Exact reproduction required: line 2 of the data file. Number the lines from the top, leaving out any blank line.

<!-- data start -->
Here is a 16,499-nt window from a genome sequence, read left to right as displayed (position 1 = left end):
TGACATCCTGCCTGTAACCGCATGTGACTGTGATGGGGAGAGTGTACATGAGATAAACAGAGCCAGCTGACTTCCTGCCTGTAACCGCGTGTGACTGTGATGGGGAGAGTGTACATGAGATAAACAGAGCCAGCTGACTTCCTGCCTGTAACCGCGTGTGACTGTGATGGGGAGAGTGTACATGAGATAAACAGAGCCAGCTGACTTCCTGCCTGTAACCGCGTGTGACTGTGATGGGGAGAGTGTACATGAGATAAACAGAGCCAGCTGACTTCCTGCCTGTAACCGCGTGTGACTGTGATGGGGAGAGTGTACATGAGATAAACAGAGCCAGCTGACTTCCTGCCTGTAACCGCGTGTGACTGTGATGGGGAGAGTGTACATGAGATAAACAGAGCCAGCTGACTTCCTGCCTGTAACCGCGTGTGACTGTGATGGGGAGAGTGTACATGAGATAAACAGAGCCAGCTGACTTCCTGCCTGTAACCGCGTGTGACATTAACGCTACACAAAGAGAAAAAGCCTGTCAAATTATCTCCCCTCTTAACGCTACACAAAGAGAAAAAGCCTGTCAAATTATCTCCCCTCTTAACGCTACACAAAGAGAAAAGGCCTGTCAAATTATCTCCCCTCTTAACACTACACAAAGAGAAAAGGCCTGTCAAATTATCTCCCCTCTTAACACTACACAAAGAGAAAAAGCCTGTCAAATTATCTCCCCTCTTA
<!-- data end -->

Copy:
TGACATCCTGCCTGTAACCGCATGTGACTGTGATGGGGAGAGTGTACATGAGATAAACAGAGCCAGCTGACTTCCTGCCTGTAACCGCGTGTGACTGTGATGGGGAGAGTGTACATGAGATAAACAGAGCCAGCTGACTTCCTGCCTGTAACCGCGTGTGACTGTGATGGGGAGAGTGTACATGAGATAAACAGAGCCAGCTGACTTCCTGCCTGTAACCGCGTGTGACTGTGATGGGGAGAGTGTACATGAGATAAACAGAGCCAGCTGACTTCCTGCCTGTAACCGCGTGTGACTGTGATGGGGAGAGTGTACATGAGATAAACAGAGCCAGCTGACTTCCTGCCTGTAACCGCGTGTGACTGTGATGGGGAGAGTGTACATGAGATAAACAGAGCCAGCTGACTTCCTGCCTGTAACCGCGTGTGACTGTGATGGGGAGAGTGTACATGAGATAAACAGAGCCAGCTGACTTCCTGCCTGTAACCGCGTGTGACATTAACGCTACACAAAGAGAAAAAGCCTGTCAAATTATCTCCCCTCTTAACGCTACACAAAGAGAAAAAGCCTGTCAAATTATCTCCCCTCTTAACGCTACACAAAGAGAAAAGGCCTGTCAAATTATCTCCCCTCTTAACACTACACAAAGAGAAAAGGCCTGTCAAATTATCTCCCCTCTTAACACTACACAAAGAGAAAAAGCCTGTCAAATTATCTCCCCTCTTA